Honda Jazz review
The Honda Jazz is one of the most practical and reliable superminis on the market
As opposed to its more stylish rivals, which offer a wide range of personalisation options, the Honda Jazz was created with pure practicality in mind. Thanks to Honda's cleverly designed interior, there's no other supermini that can match the Jazz for interior space.
With an all-new third generation of the Honda Jazz set to arrive on UK shores in 2015, buyers should be aware that the current car is starting to feel a little old.
This is reflected in the fact that the Jazz only comes as a five-door, and there is no diesel engine available - only 1.2-litre and 1.4-litre petrols plus a hybrid. While the Honda Jazz Hybrid improves slightly on the standard car's economy, it can't match the more efficient diesels in younger rivals.
The entry level 1.2 Honda Jazz is the manual-only S, but 1.4-litre ES Plus, ES-T Plus and range topping EX-T models are available with automatic CVT. Si spec cars are the closest to a 'hot' version of the Jazz, but as we’ve said, this car was not designed with sporting credentials in mind.
Honda has made the standard equipment list for the Jazz a bit sparse, so even a spare wheel is extra. Fortunately, Honda dealers might be offering good deals on the Jazz in order to make way for the new model.
Our choice: Honda Jazz 1.4 EX 5dr
On the whole, the Honda Jazz is nowhere near as nice to look at as something like a Volkswagen Polo. However, the car's practical nature carries over to the interior with an ergonomically sound dashboard that features a neat button layout.
Furthermore, Honda has given the Jazz an excellent driving position, and leather seats can be fitted as an option to give the interior a further spruce-up. Honda gives the Jazz ES Plus model a few styling additions such as body-coloured handles and alloy wheels, but it is worth noting that the entry level 1.2 S doesn't even get air-conditioning or alloy wheels as standard
Honda has made some great driver’s cars in the past such as the S2000 and the Civic Type-R. Unfortunately, the Jazz is not one of these, due to its slow, unresponsive steering and excessive body roll.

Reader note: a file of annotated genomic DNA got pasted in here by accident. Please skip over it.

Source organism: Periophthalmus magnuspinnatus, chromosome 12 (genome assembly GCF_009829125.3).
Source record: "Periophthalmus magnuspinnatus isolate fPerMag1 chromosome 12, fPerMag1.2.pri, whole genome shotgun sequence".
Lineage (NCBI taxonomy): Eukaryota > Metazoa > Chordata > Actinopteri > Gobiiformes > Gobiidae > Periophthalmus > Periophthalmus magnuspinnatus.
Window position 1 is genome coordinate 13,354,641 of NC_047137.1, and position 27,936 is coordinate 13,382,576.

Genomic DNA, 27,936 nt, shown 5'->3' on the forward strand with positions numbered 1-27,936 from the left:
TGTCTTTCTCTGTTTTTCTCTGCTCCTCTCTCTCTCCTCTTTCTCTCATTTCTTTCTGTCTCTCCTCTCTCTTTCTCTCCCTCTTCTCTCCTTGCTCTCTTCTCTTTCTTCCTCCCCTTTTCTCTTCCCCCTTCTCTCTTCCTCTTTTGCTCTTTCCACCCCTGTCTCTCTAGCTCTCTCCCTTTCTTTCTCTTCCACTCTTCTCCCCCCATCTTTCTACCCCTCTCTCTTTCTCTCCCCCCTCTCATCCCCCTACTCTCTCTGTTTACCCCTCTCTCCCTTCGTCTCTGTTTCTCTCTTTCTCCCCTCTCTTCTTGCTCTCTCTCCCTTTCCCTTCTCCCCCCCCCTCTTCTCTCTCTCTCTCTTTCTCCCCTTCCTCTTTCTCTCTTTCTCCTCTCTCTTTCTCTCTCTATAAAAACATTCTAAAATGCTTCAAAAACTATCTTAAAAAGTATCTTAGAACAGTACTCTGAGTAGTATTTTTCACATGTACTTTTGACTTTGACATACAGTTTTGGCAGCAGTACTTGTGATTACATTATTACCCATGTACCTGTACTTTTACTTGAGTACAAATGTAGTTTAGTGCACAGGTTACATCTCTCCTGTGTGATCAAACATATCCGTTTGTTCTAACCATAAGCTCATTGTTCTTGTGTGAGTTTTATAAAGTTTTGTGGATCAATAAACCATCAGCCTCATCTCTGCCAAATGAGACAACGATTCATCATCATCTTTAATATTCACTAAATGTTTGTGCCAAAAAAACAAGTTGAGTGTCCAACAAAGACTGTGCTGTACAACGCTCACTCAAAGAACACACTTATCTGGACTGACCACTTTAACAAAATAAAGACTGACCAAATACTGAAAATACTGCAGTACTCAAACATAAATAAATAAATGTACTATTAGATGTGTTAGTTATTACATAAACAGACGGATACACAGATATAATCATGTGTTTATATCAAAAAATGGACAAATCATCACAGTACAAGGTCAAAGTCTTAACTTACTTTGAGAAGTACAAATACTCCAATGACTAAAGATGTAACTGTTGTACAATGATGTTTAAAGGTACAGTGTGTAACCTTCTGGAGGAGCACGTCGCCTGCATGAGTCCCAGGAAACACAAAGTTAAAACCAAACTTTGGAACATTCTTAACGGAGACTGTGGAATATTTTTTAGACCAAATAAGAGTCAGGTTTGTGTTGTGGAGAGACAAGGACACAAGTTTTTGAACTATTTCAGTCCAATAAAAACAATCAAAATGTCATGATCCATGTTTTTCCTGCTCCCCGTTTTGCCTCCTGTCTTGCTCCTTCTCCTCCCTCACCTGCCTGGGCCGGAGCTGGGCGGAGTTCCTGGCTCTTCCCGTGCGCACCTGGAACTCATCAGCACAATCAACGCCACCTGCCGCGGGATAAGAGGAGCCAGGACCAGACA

A plus side, however, is that driving the Honda Jazz in town is a breeze thanks to its light controls and excellent visibility.
Honda's 99bhp 1.4-litre petrol engine is smooth and performs nicely, but it lacks that bit extra that many drivers would want.
Overall, then, the Honda Jazz is just not up to standard when compared to the supermini class leading Ford Fiesta.
Being a Honda, the Jazz is ultra reliable and this is reflected in its 23rd place finish out of 150 cars in our 2013 Driver Power survey. The Honda Jazz should prove about as dependable as superminis get.
As well as reliability being a trump card for the Honda Jazz, it also comes with a good list of safety kit, which includes six airbags, electronic stability control and active head restrains. It's unsurprising then, that Euro NCAP gave the Jazz the full five stars for safety.
What the Honda Jazz lacks in style compared to its supermini rivals, it makes up for when it comes to interior space and versatility.
Thanks to its tall, slab-sided shape, the Honda Jazz provides plenty of head and legroom for rear passengers. Its 379-litre boot capacity can even rival mini MPVs such as the Hyundai ix20, Citroen C3 Picasso and Vauxhall Meriva for space.
Honda has also maximised practicality by fitting the Jazz with a clever boot divider, but what really sets the Jazz apart from its rivals, is the way the rear seats fold completely flat, meaning carrying large loads in the boot is easy thanks to the level floor.
Like all other cars in Honda's range, the Jazz is pretty expensive compared to established rivals. When you consider the lack of standard kit that Honda fits as standard, the Jazz doesn't appear to be such great value.
Furthermore, the 1.2-litre and 1.4-litre engines in the Jazz get a combined cycle of 50-54mpg and CO2 emissions of 120-129g/km, which isn't great. The Hybrid version increases its combined cycle to 62.8mpg with CO2 emissions reduced to 104g/km, but when compared to the 88mpg combined economy of the of the Hyundai i20 1.1 CRDi Blue, again, it's nothing special.
However, like most Hondas, the Jazz's residuals of 41.6 per cent are excellent, so depreciation shouldn't hurt it too much. An expensive pre-paid servicing pack costs around £700, but it takes care of scheduled maintenance for five years.